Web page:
The attacker could also be trying to avoid detection by the antivirus software installed on the victim’s desktop/laptop, or the security information and event management (SIEM) or intrusion prevention system (IPS)/intrusion detection system (IDS) solutions that the organisations have in place for the victim’s desktop/laptop in an organisation setup.
Furthermore, the ongoing COVID-19 pandemic has brought about an immense reliance on mobile devices. The increase usage of e-services and applications on mobile phones in the professional and personal front makes mobile phone users an easy target.
Sending the malicious link to a mobile phone user via SMS will increase their success in phishing a user’s credentials as the user may be accessing the link through the 4G/5G mobile network, bypassing normal enterprise defences in an organisation setup. With the personal or corporate credentials harvested, attackers can use it to access any resources of their preference.
Once the attackers are in the corporate network, they can bring down an organisation’s operation, steal sensitive data, such as financial records or intellectual property resulting in a data breach, causing undesirable reputational damage, loss of revenue and/or business.
What are the prevention steps that an organisation can take?
Organisations can use the Guidelines for Managing the Security of Mobile Devices in the Enterprise by NIST as a reference to improve their security stance and try to improve user-awareness by reminding their employees on the details below:
- Be wary of URL links provided in unsolicited advertisements and text messages, especially if they sound too good to be true.
- Verify the authenticity of the information through official sources, for example, company websites.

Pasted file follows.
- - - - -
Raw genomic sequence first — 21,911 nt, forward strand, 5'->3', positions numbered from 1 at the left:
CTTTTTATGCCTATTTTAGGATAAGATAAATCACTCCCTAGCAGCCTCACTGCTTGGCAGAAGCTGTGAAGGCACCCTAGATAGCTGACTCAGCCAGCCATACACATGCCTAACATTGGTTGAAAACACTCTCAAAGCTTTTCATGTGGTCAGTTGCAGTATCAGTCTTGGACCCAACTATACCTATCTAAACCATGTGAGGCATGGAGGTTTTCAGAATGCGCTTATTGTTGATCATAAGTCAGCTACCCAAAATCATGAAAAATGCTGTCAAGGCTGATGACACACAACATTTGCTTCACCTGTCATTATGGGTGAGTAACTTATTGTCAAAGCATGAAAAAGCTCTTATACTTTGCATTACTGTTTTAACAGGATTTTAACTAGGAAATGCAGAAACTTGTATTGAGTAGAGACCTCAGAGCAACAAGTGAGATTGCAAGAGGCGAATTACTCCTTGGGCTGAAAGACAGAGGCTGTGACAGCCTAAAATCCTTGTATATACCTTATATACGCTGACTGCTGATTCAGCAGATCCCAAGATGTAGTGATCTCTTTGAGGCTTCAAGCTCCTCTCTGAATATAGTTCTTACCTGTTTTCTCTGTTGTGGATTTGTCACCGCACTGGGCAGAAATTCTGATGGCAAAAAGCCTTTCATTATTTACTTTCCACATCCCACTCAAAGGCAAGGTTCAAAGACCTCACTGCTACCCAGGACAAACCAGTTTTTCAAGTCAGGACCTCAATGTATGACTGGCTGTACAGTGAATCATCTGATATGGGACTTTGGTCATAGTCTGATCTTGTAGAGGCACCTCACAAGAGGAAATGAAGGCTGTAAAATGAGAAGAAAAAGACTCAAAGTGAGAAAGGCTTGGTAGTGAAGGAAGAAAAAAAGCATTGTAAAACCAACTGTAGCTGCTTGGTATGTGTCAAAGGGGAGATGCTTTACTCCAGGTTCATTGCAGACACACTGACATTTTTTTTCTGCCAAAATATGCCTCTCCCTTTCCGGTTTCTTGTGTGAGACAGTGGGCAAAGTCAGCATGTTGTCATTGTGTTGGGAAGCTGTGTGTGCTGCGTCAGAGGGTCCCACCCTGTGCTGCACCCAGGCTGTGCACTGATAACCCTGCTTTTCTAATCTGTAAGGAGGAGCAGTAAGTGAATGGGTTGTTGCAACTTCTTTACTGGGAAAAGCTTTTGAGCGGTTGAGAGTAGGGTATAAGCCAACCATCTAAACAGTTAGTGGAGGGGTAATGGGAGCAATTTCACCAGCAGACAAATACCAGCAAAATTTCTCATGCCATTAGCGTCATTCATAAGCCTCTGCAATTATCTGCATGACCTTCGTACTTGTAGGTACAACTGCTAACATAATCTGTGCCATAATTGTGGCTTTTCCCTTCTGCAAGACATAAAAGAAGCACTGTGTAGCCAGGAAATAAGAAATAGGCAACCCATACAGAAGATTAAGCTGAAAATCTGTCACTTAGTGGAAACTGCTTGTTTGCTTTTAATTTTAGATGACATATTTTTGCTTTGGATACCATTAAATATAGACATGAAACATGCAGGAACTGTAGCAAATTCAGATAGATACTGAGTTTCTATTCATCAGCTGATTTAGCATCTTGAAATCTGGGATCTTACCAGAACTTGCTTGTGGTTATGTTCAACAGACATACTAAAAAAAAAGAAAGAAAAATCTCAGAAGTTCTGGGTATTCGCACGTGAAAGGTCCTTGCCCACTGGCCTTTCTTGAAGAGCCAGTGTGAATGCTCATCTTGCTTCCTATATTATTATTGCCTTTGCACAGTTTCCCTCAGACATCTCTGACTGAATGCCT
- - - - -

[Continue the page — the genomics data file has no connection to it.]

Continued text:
- Never disclose any banking details to anyone.
Organisations can also encourage their employees to use a password manager for their mobile phones. A password manager not only helps them to fill in their passwords in the password field. It can also help to prevent the user from being phished by not filling in the passwords in the password field when it recognises the domain of the phishing website does not match the genuine website.
The Cyber Security Agency (CSA) has also made a video on How to Spot Signs of Phishing, which they can share with their employees.
The use of mobile phones has not only brought convenience to our daily lives; it has also provided convenience to attackers with multiple attack vectors that mobile phones can bring along. As attackers improvise their social engineering techniques to avoid their efforts being thwarted by anti-virus software and monitoring systems that could have been put in place, a focus on attacking mobile phone users directly seems to be an easier and profitable approach.
Instructing all mobile phone users to avoid accessing links sent to them via text messages is not feasible and improving user awareness appears to be the only way to combat phishing attacks. However, this is not foolproof. Organisations will need to think of a way to secure the new entry points where these mobile phones/devices will bring. While directing the network traffic of mobile users through an organisation is a good way to reduce the possibility of a network attack or data breach, it raises privacy issues. It is therefore important for organisations to draw a line between its needs and controls for its employees to adhere to when using mobile devices for work.